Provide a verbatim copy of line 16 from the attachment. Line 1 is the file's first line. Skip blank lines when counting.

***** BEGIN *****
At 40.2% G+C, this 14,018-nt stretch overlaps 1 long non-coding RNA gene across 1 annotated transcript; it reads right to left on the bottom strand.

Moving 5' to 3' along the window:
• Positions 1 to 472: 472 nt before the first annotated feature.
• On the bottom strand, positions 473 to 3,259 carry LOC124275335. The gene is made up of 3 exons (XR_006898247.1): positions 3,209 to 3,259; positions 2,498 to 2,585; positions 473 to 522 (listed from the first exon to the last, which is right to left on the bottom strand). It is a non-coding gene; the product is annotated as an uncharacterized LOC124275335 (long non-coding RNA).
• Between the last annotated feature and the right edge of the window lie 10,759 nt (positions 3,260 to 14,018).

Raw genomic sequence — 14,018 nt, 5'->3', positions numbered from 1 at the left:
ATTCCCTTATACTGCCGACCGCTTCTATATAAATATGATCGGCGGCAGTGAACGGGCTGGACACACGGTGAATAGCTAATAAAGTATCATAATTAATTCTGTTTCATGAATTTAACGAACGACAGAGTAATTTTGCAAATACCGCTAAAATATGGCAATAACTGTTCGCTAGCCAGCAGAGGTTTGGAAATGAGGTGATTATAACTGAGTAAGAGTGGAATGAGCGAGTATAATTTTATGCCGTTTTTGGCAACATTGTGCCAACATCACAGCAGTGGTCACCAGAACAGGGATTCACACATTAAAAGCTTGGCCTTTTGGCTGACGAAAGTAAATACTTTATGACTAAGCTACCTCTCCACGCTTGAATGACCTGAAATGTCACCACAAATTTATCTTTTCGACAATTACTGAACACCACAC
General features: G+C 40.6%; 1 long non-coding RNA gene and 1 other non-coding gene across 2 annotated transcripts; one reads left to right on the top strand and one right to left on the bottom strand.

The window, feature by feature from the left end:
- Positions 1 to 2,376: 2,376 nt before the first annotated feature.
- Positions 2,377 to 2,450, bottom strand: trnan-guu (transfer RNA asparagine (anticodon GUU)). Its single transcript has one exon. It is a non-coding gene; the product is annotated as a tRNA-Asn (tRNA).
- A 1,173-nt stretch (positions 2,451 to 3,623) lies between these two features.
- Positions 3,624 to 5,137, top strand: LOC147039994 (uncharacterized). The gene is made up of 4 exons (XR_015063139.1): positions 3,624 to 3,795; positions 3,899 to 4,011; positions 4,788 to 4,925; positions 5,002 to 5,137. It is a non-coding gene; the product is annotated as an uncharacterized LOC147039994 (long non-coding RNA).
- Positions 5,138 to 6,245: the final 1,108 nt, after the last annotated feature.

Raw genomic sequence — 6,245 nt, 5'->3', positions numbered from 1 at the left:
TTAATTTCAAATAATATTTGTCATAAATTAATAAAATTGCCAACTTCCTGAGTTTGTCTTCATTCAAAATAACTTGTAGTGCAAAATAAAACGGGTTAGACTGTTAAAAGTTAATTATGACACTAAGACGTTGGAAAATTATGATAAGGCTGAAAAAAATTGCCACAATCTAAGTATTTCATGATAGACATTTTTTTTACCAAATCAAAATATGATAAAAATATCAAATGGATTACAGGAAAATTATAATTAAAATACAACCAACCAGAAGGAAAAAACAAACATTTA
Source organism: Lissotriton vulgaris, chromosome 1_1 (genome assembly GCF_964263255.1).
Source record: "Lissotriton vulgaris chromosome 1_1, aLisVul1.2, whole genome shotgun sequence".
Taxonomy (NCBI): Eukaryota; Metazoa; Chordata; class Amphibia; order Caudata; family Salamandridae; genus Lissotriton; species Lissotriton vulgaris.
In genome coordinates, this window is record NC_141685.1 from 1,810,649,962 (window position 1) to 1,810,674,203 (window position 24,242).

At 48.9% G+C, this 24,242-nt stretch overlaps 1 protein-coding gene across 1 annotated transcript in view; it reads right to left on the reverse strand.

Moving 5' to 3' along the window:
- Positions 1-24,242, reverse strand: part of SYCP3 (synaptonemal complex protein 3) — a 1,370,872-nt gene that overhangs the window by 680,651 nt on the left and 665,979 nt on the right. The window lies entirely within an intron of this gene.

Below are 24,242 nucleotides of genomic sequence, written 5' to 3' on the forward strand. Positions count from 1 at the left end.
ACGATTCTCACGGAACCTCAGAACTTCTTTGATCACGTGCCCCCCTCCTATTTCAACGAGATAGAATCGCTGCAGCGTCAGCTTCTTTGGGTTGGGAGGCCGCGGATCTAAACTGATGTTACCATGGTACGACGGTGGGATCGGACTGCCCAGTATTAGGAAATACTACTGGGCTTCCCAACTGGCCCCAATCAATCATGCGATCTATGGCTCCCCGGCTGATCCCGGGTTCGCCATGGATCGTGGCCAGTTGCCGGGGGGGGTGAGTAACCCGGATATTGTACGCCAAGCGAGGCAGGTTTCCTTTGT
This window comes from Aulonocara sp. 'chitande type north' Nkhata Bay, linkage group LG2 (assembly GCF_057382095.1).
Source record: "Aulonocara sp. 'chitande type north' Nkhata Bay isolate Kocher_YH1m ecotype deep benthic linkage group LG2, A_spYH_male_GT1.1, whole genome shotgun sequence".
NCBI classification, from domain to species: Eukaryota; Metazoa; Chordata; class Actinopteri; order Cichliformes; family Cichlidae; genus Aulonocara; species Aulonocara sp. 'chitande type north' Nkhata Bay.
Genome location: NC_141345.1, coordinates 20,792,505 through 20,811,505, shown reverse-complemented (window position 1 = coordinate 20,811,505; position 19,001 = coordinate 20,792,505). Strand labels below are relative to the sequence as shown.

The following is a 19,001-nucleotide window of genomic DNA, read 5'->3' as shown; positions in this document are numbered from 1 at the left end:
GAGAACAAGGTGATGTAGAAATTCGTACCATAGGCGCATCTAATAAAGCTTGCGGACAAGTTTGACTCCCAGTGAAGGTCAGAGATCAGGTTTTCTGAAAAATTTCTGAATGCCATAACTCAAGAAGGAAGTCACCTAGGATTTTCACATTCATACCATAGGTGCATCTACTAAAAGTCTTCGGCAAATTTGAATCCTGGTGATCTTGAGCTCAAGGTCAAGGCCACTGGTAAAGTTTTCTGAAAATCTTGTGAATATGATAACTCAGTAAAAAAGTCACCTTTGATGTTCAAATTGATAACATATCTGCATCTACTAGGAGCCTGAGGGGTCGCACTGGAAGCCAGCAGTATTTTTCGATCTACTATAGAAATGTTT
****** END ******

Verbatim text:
TTAATTTCAAATAATATTTGTCATAAATTAATAAAATTGCCAACTTCCTGAGTTTGTCTTCATTCAAAATAACTTGTAGTGCAAAATAAAACGGGTTAGACTGTTAAAAGTTAATTATGACACTAAGACGTTGGAAAATTATGATAAGGCTGAAAAAAATTGCCACAATCTAAGTATTTCATGATAGACATTTTTTTTACCAAATCAAAATATGATAAAAATATCAAATGGATTACAGGAAAATTATAATTAAAATACAACCAACCAGAAGGAAAAAACAAACATTTA